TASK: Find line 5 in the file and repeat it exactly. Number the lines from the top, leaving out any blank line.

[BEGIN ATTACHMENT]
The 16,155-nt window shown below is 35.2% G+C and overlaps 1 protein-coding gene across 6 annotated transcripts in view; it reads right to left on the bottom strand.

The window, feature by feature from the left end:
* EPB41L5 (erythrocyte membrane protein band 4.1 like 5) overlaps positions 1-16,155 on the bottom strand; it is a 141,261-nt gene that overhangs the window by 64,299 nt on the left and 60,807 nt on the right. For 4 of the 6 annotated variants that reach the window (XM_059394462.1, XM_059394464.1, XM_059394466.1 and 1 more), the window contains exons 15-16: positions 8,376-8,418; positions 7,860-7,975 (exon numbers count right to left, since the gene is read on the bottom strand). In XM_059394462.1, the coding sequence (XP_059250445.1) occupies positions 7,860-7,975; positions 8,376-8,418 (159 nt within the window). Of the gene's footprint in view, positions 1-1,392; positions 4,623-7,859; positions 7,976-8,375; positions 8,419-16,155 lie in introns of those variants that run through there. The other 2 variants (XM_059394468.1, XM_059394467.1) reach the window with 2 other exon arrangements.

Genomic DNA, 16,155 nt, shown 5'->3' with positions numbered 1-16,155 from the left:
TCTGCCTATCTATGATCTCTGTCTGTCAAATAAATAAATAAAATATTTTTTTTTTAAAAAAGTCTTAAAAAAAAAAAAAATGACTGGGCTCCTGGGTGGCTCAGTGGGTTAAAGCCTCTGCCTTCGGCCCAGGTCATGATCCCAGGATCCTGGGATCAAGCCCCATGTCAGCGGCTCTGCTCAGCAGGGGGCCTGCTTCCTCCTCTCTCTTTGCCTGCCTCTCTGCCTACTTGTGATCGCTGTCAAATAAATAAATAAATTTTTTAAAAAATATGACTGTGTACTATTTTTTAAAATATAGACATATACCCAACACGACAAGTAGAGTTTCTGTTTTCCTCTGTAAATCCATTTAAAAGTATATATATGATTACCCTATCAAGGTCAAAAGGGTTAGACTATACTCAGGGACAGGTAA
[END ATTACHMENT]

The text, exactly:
TCTGCCTATCTATGATCTCTGTCTGTCAAATAAATAAATAAAATATTTTTTTTTTAAAAAAGTCTTAAAAAAAAAAAAAATGACTGGGCTCCTGGGTGGCTCAGTGGGTTAAAGCCTCTGCCTTCGGCCCAGGTCATGATCCCAGGATCCTGGGATCAAGCCCCATGTCAGCGGCTCTGCTCAGCAGGGGGCCTGCTTCCTCCTCTCTCTTTGCCTGCCTCTCTGCCTACTTGTGATCGCTGTCAAATAAATAAATAAATTTTTTAAAAAATATGACTGTGTACTATTTTTTAAAATATAGACATATACCCAACACGACAAGTAGAGTTTCTGTTTTCCTCTGTAAATCCATTTAAAAGTATATATATGATTACCCTATCAAGGTCAAAAGGGTTAGACTATACTCAGGGACAGGTAA